1 Corinthians 1:24 “...Christ the power of God,and the wisdom of God” YW News brand mark

ISSUE |  February  2018


"Poet” © 2007  yvette watson yvette watson fine art

“Poet” was completed during a period when pushing myself to expand my palette and composition was the goal. Praise God—bright red, purple and pink with brown thrown into the mix still knock me out and the perspective of the room contrasts nicely with the cropped couple in the foreground. Thankfully mission accomplished. Happy Valentine’s Day !!

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God Bless You
yvette watson

YW News

YW News is written, designed and published monthly by yvette watson fine art. Sharing my passion for the Lord Jesus Christ through news, articles and interviews about Black art, Black artists, Black collectors and the art of yvette watson. All Content © yvette watsonfine art

YW News | PO Box 2685, Merrifield VA 22116-2685 ywnews@yvettewatsonfineart.com


yvette watson is a fine artist. Visit www.yvettewatsonfineart.com to learn about her work.


The David C. Driskell Center

Portrait of Who We Are

February 1 2018 – May 18, 2018
1214 Cole Student Activities Bldg. University of Maryland, College Park, MD 20742

Learn More


Georgia Museum of Art Museum

Expanding Tradition: Selections from the Larry D. and Brenda A. Thompson Collection

Thru - May 2018
90 Carlton Street, Athens, Georgia 30602

Learn More


Abby Aldrich Rockefeller Museum

A Century of African American Quilts

Thru - May 2018
326 West Francis Street, Williamsburg, VA 23185

Learn More


de Young Museum

Revelations: Art from the African American South

Thru – April 1, 2018
Golden Gate Park
50 Hagiwara Tea Garden Dr.,
San Francisco, CA 94118

Learn More



Galerie Myrtis

Art of the Collectors VI

February 10 2018 – March 24, 2018
2224 North Charles St. .Baltimore, MD 21218

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Featured Artist

by yvette watson

This month Praise God we have the privilege of introducing the work of an extraordinary photographer. The late Malick Sidibe an African born photographer from Bamako, Mali, West Africa enjoyed success early in his prolific career. Although Sidibe was widely recognized in his homeland in the 1990’s his work gained attention in Europe and the West bringing this accomplished artist a wealth of opportunities and international recognition. When he died in 2016 he left behind a body of work that is a tribute to Africa and its people.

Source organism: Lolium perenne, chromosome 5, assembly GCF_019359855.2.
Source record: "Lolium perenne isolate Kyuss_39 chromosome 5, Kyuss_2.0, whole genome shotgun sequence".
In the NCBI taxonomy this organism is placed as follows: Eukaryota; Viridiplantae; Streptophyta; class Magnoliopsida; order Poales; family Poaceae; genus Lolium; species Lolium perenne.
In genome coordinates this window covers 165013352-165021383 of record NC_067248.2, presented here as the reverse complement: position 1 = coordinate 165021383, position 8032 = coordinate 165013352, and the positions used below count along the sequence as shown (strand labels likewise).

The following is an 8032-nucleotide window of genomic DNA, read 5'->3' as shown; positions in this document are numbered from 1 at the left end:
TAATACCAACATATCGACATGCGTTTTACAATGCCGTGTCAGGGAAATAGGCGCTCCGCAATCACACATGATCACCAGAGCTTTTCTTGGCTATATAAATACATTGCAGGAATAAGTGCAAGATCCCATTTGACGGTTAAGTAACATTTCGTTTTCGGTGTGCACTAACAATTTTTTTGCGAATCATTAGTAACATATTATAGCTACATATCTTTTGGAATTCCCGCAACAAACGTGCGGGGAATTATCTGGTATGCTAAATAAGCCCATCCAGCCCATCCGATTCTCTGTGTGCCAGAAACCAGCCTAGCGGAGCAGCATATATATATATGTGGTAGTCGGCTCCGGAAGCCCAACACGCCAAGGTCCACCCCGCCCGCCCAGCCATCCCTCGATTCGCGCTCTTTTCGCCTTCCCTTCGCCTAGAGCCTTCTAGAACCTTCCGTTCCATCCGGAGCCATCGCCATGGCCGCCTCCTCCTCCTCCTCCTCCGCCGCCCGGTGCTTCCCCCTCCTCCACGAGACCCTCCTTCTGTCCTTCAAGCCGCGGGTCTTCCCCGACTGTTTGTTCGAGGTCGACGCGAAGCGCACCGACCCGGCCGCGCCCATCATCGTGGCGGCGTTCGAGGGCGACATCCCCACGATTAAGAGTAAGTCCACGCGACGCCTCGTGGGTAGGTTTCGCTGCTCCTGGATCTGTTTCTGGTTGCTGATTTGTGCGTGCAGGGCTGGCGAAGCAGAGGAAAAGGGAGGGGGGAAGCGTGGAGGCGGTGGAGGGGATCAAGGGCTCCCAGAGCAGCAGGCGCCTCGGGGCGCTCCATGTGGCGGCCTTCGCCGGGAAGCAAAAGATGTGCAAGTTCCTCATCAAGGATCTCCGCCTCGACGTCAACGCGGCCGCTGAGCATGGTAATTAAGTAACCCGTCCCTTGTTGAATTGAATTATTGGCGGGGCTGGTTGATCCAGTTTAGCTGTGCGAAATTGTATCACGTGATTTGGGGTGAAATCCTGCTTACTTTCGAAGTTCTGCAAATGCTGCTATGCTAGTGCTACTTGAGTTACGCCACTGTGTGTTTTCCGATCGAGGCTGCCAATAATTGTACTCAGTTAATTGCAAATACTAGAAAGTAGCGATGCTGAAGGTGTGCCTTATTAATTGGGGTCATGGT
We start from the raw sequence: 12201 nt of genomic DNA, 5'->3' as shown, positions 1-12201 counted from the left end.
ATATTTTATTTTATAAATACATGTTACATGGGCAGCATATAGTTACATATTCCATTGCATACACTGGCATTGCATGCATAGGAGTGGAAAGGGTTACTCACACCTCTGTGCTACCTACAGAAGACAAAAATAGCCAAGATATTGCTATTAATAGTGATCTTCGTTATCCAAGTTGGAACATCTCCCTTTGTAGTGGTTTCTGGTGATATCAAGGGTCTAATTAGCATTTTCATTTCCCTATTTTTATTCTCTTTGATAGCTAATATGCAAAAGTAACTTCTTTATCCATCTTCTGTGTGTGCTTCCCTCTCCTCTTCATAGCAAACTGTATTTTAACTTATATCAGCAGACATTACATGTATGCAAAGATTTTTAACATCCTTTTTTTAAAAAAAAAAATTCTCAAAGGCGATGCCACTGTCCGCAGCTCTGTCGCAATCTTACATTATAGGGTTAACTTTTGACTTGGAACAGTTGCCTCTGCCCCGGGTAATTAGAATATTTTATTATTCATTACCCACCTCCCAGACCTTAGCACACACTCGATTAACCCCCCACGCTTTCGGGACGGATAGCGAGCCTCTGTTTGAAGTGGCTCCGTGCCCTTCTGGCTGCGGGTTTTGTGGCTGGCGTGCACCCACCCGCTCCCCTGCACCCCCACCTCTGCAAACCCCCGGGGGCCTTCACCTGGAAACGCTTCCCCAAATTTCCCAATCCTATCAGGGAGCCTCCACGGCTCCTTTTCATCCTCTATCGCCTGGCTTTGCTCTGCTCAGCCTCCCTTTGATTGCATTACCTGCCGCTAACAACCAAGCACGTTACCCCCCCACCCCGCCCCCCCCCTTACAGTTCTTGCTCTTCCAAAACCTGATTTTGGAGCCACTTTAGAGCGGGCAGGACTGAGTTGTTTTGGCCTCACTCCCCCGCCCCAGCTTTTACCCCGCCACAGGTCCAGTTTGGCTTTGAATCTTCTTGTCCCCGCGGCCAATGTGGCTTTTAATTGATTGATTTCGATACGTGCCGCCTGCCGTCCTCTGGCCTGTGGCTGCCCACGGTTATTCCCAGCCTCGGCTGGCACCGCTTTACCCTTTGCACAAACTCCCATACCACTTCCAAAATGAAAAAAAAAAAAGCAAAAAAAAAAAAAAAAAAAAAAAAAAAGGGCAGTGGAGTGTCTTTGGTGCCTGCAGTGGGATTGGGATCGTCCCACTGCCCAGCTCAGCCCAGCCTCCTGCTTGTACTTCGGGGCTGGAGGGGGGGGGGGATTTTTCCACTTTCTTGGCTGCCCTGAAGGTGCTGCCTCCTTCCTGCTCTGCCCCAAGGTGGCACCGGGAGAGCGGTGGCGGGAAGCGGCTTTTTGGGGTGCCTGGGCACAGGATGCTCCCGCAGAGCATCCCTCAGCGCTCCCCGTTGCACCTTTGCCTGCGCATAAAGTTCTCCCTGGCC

Early in his career he won acclaim for his photographs that documented the night life of Africa’s youth as they embraced the social changes of the 60’s. Smartly dressed young Africans, dancing, playing and enjoying life were recurring images. This theme of exuberance found its way into his studio portrait work where he crafted a world of escapism for his clients. Using various props, backgrounds and his imagination, Sidibe posed his subjects embracing life with fervor. These stunning pieces belie a period in Mali’s history as one of the poorest countries in Africa during this time making him wildly popular photographer.

Malick Sidibe’s work is exquisitely, sophisticated with a hint of light hearted humor reminiscent of the great French photographer Henri Cartier-Bresson—another favorite. His eye for composition, artful framing of his subject and ability to present the unexpected in his work is a gift. Sidibe documented the lives of everyday Africans similarly to noted Black Harlem Renaissance photographers James Van Der Zee and Gordon Parks— both known for their poignant photographs of blacks in all walks of life.

Enrolled as a student in the School of Sudanese Craftsmen Sidibe showed promise as an artist. Prior to his formal education he made drawings for public events and upon entering school became top of class for his abilities. It was this recognition that brought an opportunity to apprentice with French photographer Gerard Guillat-Guignard. Looking for someone to decorate his photo studio, Guillat-Guignard Photo Service Boutique, Guignard contacted Sidibe’s school and the young Sidibe was recommended. At the completion of the decorating project Guillat-Guignard's offered Sidibe an apprenticeship, a path that would be his life’s work and passion. As an apprentice Sidibe managed cash transactions, made photo deliveries and sold equipment. He received no formal training as a photographer but was allowed to watch Guignard and learned his craft through observation. Being self taught, eventually he began working with Guignard as a photographer. Two years later Sidibe opened his own studio enjoying success with private and public commissions. Use the links below to view Malick Sidibe’s work land learn more about the artist.


by yvette watson


Out, About & Around Online

It’s Black History Month — we’re honoring Blacks artists, writers and musicians. Use the links below to learn about these creatives online at PBS !!

Street Art As Service New Orleans : Brandan ‘Bmike’ Odums

Art Imitating Life : Elignia McCrary

The New Black Experience: Thomas “Detour” Evans

Art Rocks! : Randell Henry Baton Rouge Painter  ( Artist Interview Segment 1:18m-8:44m )

Art Rocks! : Artist Henry  Watson   ( Artist Interview Segment 1:30m-8:09m )

Ladysmith Black Mambazo

Lorraine Hansberry : Sighted Eyes / Feeling Heart


New Work

“The Workers Series - Garbage Man”

From 2015 -2016 completed a series of paintings called “To Work” which led to another series of derivative paintings called “The Workers”. In progress and final images of “Mechanic” and “Delivery Man” were posted in the New Work section, October 2016. All eight “Workers” in the series were finished in 2016 including the “Garbage Man” below. God willing you’ll be able to view “The Workers” online next month.  Thank you,
God Bless You


Garbage Man © 2016
yvette watson
yvette watsonfine art

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